by Bruce J. Winick; Durham, North Carolina, Carolina Academic Press, 2005, 344 pages, $48
Dr. Petrila is affiliated with the Florida Mental Health Institute, University of South Florida, Tampa.
Few topics in mental health are more controversial than involuntary civil commitment. Forty years ago, most state commitment laws relied on a medical model. However, litigation arguing that such statutes were too sweeping in their reach resulted in the eventual adoption of more legalistic commitment laws. As community care lagged behind need, civil commitment statutes were decried as overly legalistic, and states again began adopting more medically oriented commitment criteria, extending the reach of commitment laws to outpatient settings.
As a result, the debate regarding civil commitment has reached a conceptual and intellectual impasse, with proponents of more medical or more legalistic approaches rehearsing arguments that vary little from those first raised 40 years ago. Bruce Winick, in his excellent new book Civil Commitment, offers a potential path away from this impasse.
Winick, a professor at the University of Miami's School of Law, is one of the nation's leading mental health law scholars. With David Wexler, he is the cofounder of "therapeutic jurisprudence," which Winick defines as "an interdisciplinary approach to legal scholarship and law reform that sees the law itself as a therapeutic agent. … Therapeutic jurisprudence calls for the study of [the law's impact] with the tools of the behavioral sciences so that we can better understand law and how it applies and can reshape it to minimize its anti-therapeutic effects and maximize its therapeutic potential."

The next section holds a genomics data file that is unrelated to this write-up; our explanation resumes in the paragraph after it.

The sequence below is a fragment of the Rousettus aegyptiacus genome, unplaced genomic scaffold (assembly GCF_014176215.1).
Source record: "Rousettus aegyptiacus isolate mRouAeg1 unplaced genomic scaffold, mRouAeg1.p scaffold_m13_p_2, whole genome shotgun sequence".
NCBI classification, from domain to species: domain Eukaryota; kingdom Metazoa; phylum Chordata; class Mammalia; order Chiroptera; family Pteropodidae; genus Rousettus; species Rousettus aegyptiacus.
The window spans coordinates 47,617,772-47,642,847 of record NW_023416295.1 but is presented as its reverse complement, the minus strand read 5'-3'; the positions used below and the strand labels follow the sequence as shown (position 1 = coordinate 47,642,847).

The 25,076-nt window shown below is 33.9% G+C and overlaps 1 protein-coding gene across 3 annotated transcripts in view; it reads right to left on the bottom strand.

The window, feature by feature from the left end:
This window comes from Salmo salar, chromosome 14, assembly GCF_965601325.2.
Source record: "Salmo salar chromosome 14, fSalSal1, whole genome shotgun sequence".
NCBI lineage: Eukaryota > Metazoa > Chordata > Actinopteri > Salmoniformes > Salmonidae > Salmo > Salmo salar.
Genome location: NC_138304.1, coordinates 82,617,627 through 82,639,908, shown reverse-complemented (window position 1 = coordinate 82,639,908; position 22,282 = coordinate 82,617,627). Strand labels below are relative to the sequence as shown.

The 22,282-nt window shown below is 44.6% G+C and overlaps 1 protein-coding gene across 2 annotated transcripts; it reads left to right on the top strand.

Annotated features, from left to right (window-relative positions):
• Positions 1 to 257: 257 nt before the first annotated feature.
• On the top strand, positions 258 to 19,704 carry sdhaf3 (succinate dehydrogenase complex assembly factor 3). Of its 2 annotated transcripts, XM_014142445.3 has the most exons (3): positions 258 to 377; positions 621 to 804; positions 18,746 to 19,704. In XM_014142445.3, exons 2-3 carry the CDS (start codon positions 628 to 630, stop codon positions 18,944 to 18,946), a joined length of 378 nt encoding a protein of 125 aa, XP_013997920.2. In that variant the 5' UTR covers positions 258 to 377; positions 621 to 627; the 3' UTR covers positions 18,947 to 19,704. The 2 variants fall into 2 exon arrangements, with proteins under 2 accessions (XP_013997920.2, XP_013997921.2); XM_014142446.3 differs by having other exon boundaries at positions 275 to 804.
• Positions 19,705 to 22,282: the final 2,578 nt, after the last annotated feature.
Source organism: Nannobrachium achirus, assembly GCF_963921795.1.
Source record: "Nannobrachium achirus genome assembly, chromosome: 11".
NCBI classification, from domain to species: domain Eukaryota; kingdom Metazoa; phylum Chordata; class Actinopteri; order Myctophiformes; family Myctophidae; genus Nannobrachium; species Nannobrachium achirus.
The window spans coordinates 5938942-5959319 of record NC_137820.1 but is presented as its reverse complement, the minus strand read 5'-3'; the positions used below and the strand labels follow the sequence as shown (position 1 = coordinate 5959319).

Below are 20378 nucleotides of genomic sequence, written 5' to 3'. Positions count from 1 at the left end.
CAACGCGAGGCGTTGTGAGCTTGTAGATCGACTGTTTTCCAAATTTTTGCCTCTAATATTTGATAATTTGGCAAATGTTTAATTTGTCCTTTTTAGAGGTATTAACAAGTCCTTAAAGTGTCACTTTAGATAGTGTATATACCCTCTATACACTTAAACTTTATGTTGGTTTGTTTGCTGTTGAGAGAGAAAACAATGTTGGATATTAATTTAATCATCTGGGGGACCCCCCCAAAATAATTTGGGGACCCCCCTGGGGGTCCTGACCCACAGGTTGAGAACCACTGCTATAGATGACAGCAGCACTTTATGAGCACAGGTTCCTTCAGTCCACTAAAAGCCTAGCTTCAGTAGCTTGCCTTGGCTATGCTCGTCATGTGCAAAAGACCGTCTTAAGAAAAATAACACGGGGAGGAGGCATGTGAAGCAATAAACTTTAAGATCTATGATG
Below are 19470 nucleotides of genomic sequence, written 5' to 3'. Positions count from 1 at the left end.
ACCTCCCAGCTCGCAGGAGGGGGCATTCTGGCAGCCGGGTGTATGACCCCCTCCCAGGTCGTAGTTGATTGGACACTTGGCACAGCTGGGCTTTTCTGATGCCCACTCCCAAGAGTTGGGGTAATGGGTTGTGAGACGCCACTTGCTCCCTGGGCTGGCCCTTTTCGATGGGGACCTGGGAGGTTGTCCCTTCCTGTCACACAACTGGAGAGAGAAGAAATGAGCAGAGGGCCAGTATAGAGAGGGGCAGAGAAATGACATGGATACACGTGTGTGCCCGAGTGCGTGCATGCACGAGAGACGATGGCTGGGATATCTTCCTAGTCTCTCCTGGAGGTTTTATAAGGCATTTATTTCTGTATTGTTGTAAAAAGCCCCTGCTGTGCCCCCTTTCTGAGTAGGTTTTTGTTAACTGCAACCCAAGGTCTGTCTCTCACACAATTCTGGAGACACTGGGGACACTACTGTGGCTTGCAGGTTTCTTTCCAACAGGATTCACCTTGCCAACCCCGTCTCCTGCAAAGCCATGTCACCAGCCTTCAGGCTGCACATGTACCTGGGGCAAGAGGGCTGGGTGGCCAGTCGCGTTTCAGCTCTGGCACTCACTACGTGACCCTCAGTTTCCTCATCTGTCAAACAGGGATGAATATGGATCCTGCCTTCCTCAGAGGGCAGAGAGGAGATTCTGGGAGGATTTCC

Therapeutic jurisprudence has gained increasing influence over the last decade. For example, it is the philosophic foundation for the hundreds of drug courts and mental health courts that have emerged since the early 1990s. In this book, Winick uses therapeutic jurisprudence in a generally successful effort to determine which aspects of civil commitment law and practice have therapeutic or antitherapeutic consequences. He does this in 11 concise but thorough chapters by applying social sciences research on coercion, capacity, and choice to each element of civil commitment law. The result is a balanced, nonideological reframing of the topic. For example, Winick is respectful of individual liberty, arguing that research shows that treatment adherence is most likely when the individual's participation is voluntary and informed. He also asserts that the legal process required before a person is committed should be honored, because if a person is given a voice, "patients will respond more effectively to hospitalization."
At the same time, he proposes relaxing legal standards when their rigid application might impede access to care. For example, he believes that individuals who voluntarily seek care should be considered competent in the absence of very compelling evidence to the contrary. In his view, to apply a competency standard too rigidly could result in denial of care or in civil commitment rather than voluntary admission to care, with antitherapeutic consequences.
Anyone involved with civil commitment will find this book useful and thought provoking, particularly given continuing controversy regarding civil commitment and the use of coercion. It is becoming increasingly apparent that individuals in community care are subject to myriad types of leverage, including coercion, that are all designed to gain treatment adherence (1). Winick insists that one of the most important questions we can ask about legal rules and legal processes is whether they have a therapeutic or antitherapeutic impact. In doing so, he illustrates how the debate about civil commitment and coercion might be reframed in a way that permits proponents of both the legalistic and the medical models of commitment to begin talking to each other rather than past each other.
Monahan J, Redlich AD, Swanson J, et al: Use of leverage to improve adherence to psychiatric treatment in the community. Psychiatric Services 56:37—44, 2005